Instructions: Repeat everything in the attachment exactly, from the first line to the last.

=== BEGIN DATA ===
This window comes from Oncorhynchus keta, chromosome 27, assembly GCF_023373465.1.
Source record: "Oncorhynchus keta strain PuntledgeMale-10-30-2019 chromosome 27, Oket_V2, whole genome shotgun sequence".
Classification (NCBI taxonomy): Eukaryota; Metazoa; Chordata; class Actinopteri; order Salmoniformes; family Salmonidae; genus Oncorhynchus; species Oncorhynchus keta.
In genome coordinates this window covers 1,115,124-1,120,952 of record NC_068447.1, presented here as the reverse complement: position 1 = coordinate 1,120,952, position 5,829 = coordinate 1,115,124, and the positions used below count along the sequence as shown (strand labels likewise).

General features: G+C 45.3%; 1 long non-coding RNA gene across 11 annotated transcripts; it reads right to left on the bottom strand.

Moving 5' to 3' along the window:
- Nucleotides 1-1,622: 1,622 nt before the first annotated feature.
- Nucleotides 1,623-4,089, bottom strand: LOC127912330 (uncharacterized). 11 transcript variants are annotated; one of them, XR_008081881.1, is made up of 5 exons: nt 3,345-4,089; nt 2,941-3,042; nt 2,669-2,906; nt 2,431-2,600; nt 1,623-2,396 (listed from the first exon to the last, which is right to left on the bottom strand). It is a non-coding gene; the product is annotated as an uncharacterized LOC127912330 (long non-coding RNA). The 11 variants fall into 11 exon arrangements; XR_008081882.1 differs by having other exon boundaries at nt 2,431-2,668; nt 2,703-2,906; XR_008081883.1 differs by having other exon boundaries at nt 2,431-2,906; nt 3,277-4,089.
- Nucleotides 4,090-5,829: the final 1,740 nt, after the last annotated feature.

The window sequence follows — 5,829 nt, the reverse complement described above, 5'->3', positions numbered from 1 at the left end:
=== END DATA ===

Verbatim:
This window comes from Oncorhynchus keta, chromosome 27, assembly GCF_023373465.1.
Source record: "Oncorhynchus keta strain PuntledgeMale-10-30-2019 chromosome 27, Oket_V2, whole genome shotgun sequence".
Classification (NCBI taxonomy): Eukaryota; Metazoa; Chordata; class Actinopteri; order Salmoniformes; family Salmonidae; genus Oncorhynchus; species Oncorhynchus keta.
In genome coordinates this window covers 1,115,124-1,120,952 of record NC_068447.1, presented here as the reverse complement: position 1 = coordinate 1,120,952, position 5,829 = coordinate 1,115,124, and the positions used below count along the sequence as shown (strand labels likewise).

General features: G+C 45.3%; 1 long non-coding RNA gene across 11 annotated transcripts; it reads right to left on the bottom strand.

Moving 5' to 3' along the window:
- Nucleotides 1-1,622: 1,622 nt before the first annotated feature.
- Nucleotides 1,623-4,089, bottom strand: LOC127912330 (uncharacterized). 11 transcript variants are annotated; one of them, XR_008081881.1, is made up of 5 exons: nt 3,345-4,089; nt 2,941-3,042; nt 2,669-2,906; nt 2,431-2,600; nt 1,623-2,396 (listed from the first exon to the last, which is right to left on the bottom strand). It is a non-coding gene; the product is annotated as an uncharacterized LOC127912330 (long non-coding RNA). The 11 variants fall into 11 exon arrangements; XR_008081882.1 differs by having other exon boundaries at nt 2,431-2,668; nt 2,703-2,906; XR_008081883.1 differs by having other exon boundaries at nt 2,431-2,906; nt 3,277-4,089.
- Nucleotides 4,090-5,829: the final 1,740 nt, after the last annotated feature.

The window sequence follows — 5,829 nt, the reverse complement described above, 5'->3', positions numbered from 1 at the left end: